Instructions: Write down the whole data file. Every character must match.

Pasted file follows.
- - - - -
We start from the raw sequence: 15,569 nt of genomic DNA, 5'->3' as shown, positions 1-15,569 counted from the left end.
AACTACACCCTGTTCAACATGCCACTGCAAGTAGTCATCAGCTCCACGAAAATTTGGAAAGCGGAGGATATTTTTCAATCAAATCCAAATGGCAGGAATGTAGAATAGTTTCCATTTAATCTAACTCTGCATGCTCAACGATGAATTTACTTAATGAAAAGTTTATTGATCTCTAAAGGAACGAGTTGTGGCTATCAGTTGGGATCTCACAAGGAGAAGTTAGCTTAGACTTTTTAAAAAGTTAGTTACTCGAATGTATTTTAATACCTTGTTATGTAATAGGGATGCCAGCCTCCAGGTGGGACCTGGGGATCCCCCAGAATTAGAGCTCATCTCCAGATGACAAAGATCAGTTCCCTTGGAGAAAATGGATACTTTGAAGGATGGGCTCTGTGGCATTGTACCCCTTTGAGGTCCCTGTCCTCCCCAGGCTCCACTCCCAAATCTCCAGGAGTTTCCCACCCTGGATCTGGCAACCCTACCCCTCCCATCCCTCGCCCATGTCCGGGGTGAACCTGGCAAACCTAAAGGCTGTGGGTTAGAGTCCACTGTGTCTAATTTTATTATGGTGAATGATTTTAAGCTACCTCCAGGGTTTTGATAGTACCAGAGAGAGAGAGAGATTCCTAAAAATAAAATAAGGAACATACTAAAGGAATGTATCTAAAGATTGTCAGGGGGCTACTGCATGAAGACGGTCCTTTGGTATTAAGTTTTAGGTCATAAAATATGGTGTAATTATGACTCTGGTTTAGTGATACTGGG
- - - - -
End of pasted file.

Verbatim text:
We start from the raw sequence: 15,569 nt of genomic DNA, 5'->3' as shown, positions 1-15,569 counted from the left end.
AACTACACCCTGTTCAACATGCCACTGCAAGTAGTCATCAGCTCCACGAAAATTTGGAAAGCGGAGGATATTTTTCAATCAAATCCAAATGGCAGGAATGTAGAATAGTTTCCATTTAATCTAACTCTGCATGCTCAACGATGAATTTACTTAATGAAAAGTTTATTGATCTCTAAAGGAACGAGTTGTGGCTATCAGTTGGGATCTCACAAGGAGAAGTTAGCTTAGACTTTTTAAAAAGTTAGTTACTCGAATGTATTTTAATACCTTGTTATGTAATAGGGATGCCAGCCTCCAGGTGGGACCTGGGGATCCCCCAGAATTAGAGCTCATCTCCAGATGACAAAGATCAGTTCCCTTGGAGAAAATGGATACTTTGAAGGATGGGCTCTGTGGCATTGTACCCCTTTGAGGTCCCTGTCCTCCCCAGGCTCCACTCCCAAATCTCCAGGAGTTTCCCACCCTGGATCTGGCAACCCTACCCCTCCCATCCCTCGCCCATGTCCGGGGTGAACCTGGCAAACCTAAAGGCTGTGGGTTAGAGTCCACTGTGTCTAATTTTATTATGGTGAATGATTTTAAGCTACCTCCAGGGTTTTGATAGTACCAGAGAGAGAGAGAGATTCCTAAAAATAAAATAAGGAACATACTAAAGGAATGTATCTAAAGATTGTCAGGGGGCTACTGCATGAAGACGGTCCTTTGGTATTAAGTTTTAGGTCATAAAATATGGTGTAATTATGACTCTGGTTTAGTGATACTGGG